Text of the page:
Major corporations were cutting ties with the National Rifle Association after the massacre at a Florida high school, but what about schools that had received grants from the gun organization? It was a natural follow to the Associated Press’ exclusive story that the alleged shooter at Marjory Stoneman Douglas High School had belonged to a school JROTC program that received NRA grants.

Data journalist Meghan Hoyer dug through tax records to identify the schools that had received more than $7 million in NRA grants. Education beat team member Collin Binkley began calling recipients around the country to see if they would forgo the money. Few said they would.

With a great data team and the resources to back us up, we can tell stories that others can't.”

Collin Binkley, AP education reporter

"Whatever I think of the NRA, they're providing legitimate educational services," said Billy Townsend, a school board member in Florida's Polk County district, whose JROTC programs received $33,000, primarily to buy air rifles. "If the NRA wanted to provide air rifles for our ROTC folks in the future, I wouldn't have a problem with that."

Hoyer distributed the data on an embargoed basis to AP members, enabling them to provide local context at the same time the AP reported its findings that about 500 schools had received $7.3 million from the NRA in recent years for JROTC, rifle teams and other programs.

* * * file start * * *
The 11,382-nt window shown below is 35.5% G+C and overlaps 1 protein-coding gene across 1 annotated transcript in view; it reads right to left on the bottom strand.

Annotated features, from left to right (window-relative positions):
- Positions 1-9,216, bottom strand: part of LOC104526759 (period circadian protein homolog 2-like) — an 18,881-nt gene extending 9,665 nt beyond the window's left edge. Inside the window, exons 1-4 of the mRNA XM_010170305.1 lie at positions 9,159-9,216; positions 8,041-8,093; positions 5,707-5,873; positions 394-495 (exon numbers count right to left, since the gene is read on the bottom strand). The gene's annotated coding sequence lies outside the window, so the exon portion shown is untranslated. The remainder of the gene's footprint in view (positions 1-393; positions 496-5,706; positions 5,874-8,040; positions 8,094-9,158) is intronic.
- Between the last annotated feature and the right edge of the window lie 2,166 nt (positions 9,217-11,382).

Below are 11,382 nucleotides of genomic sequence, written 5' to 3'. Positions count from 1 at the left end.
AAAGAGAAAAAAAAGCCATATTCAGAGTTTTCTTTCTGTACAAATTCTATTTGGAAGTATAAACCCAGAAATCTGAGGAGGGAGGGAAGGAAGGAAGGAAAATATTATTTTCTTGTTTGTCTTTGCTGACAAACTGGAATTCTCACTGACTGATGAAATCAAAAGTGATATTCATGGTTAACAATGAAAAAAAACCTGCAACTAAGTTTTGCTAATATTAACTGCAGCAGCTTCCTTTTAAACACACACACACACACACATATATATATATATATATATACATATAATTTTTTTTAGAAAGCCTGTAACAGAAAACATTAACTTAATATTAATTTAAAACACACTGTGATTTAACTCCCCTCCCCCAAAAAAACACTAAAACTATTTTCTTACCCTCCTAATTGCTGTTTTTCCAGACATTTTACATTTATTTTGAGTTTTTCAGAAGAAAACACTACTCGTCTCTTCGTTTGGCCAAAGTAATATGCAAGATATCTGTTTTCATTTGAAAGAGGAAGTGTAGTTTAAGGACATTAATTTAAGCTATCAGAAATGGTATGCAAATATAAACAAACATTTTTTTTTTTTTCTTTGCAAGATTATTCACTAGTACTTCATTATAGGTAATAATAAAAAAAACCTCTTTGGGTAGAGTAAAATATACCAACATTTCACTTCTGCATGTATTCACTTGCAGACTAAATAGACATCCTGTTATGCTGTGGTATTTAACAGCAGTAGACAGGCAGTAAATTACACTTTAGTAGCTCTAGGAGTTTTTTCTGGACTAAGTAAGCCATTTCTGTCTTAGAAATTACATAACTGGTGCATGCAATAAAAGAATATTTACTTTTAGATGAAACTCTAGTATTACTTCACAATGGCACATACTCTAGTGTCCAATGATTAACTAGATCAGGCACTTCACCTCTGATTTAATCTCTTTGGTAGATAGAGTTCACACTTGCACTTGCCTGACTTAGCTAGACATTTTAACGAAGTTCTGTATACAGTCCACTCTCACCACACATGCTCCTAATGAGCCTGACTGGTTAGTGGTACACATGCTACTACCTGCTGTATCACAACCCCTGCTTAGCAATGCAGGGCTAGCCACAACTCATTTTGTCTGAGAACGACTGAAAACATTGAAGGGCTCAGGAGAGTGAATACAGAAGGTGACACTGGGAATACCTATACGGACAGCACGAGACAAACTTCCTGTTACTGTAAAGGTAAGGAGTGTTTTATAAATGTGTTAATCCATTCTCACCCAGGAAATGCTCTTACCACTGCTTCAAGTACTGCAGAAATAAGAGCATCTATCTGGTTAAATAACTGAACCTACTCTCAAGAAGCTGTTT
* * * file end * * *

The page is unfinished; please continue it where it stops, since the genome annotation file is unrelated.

The Sacramento Bee headlined its local version of the story: “This Sacramento-area school district gets more NRA money than any other in the U.S.”

It was referring to the Roseville Joint Union High School District. Ron Severson, superintendent of the district told Binkley: “I appreciated the way you handled this story. It was factual, balanced and thoughtful.”

Education Week tweeted the AP story and links to the database that Hoyer compiled:

Binkley wrote to Carole Feldman, the editor on the story: "This story really helps illustrate the power of the AP to me. As a beat reporter I never could've done this story on my own, but with a great data team and the resources to back us up, we can tell stories that others can't."

For their work breaking news on a story that everyone is reporting and providing data that allowed AP members to localize the story, Binkley and Hoyer will receive this week’s $300 Best of the States prize.